Don’t Blame the Calves
Things aren’t always what they seem. It’s no secret, marbling in harvested fed cattle declines from late February to early May each year (See Chart). That coincides with a seasonal switch from yearlings to calf-feds in the harvest mix, which often gets the blame. Yet, recent data from the University of Minnesota (UMN) suggests we should reconsider the blame game; or, at the very least ,not let it deter cattlemen from feeding calves a high-energy diet (calf-feds).
Prevention Better Than a 50/50 Diagnosis
Dr. Ken McMillan
Diagnosing the cause of abortion in cows is always tough. Abortions can be caused by bacteria, viruses, protozoans, toxins in feed or pastures, genetic defects, heat and stress. To further complicate things, the event leading to an abortion can occur weeks to months before the abortion occurs, which really makes a diagnosis challenging.
Harvesting corn for forage? Here’s what to consider
Tri State Neighbor
Before harvesting drought stricken corn early to use for forage, producers should test for nitrates. "We need to make certain that we aren’t just trading one problem for another by salvaging drought damaged corn," said Warren Rusche, beef feedlot management associate for South Dakota State University Extension.
New and old pain killers for cattle
The US Food and Drug Administration this week announced approval of Banamine Transdermal (flunixin transdermal solution), a nonsteroidal anti-inflammatory drug for the control of pain associated with foot rot and the control of pyrexia (fever) associated with bovine respiratory disease in cattle.
Japanese frozen beef tariff rise causes US rift
Global Meat News
Tariffs on Japan’s frozen beef imports will rise to 50% from the current rate of 38.5% between 1 August 2017 and 31 March 2018. This has happened because enough frozen been has been imported by Japan this year to trigger the country’s safeguard mechanism which will see it raise tariffs on imports from the US and others.
Antibiotics: Fuzzy connections between humans and animals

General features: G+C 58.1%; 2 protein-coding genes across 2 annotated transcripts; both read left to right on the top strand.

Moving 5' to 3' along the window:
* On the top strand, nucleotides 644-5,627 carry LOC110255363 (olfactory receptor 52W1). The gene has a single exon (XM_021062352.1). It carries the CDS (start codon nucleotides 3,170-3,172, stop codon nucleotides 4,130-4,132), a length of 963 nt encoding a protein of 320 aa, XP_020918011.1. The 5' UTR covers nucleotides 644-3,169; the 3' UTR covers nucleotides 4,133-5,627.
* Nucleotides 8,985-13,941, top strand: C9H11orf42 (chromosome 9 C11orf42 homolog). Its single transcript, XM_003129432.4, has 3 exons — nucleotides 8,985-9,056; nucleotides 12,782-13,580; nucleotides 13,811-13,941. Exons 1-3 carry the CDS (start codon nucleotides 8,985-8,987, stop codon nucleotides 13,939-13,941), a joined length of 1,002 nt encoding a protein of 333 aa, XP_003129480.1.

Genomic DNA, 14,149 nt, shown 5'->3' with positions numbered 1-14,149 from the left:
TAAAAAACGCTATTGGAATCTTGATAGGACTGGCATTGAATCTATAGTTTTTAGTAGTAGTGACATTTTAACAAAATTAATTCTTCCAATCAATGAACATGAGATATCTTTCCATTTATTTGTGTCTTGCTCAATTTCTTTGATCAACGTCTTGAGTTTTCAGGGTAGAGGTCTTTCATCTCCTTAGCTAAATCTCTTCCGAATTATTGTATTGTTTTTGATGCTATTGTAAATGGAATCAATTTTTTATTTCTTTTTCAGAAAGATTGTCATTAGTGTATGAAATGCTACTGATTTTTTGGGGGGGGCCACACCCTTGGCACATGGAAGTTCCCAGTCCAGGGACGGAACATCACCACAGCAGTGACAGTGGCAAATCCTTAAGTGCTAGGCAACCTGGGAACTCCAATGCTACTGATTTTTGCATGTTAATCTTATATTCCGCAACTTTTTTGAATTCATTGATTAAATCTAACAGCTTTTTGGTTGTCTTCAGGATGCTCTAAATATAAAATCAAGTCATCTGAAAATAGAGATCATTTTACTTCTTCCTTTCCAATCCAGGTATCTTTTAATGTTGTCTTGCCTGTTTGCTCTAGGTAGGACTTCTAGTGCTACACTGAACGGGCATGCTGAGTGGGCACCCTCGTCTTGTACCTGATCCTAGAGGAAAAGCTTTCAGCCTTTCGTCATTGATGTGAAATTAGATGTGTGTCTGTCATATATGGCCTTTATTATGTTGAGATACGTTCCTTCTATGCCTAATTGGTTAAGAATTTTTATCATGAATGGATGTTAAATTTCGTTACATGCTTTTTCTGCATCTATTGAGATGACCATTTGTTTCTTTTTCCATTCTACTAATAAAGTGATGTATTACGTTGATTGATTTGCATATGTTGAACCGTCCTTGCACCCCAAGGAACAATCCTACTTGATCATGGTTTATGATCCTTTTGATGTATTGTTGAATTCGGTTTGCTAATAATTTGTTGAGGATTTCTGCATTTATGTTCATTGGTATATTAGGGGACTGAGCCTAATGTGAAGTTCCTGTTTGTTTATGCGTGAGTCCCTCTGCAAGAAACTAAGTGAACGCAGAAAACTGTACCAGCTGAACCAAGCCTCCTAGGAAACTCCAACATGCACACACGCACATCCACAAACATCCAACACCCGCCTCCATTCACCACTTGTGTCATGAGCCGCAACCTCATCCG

Establishing a direct cause-and-effect relationship between antibiotic use in livestock and antibiotic resistance in humans may be only slightly more difficult than mapping a path between trends in coffee consumption and the color of a penguin’s beak.
N.D. drought prompting calf health questions
Farm & Ranch Guide
North Dakota’s drought is raising questions from livestock producers about health issues in calves. Gerald Stokka, North Dakota State University Extension Service veterinarian and livestock stewardship specialist, says one of those questions is related to weaning calves early: If producers are planning to wean next month, should they give preweaning vaccinations now?
Advantages of Early Pregnancy Diagnosis of Yearling Heifers
The middle of summer is not the time when many cattle producers think about pregnancy testing. However, for producers that have yearling heifers that were bred early this spring, many of those heifers are far enough along to be pregnancy tested.
Warm-season forages will be the best hay production option for planting this late in the growing season.
North Dakota State University
Recent rain in drought-stricken portions of North Dakota may make annual forages and cover crops viable forage options for hay production or grazeable pasture, North Dakota State University livestock and range management experts say.
From Cattle Buyer to Auction Owner
Everything about the weathered wooden catwalk, the cattle bawling, trailers being unloaded, the smell of the manure and hay, and the cry of the auctioneer asking for bids feels like home for the owner of Gulf Coast Livestock Auction in Alice. Eddie Garcia has fond memories of being a 7-year-old boy visiting the local auction barns with his father, Esteban Garcia lll. These were defining moments for him.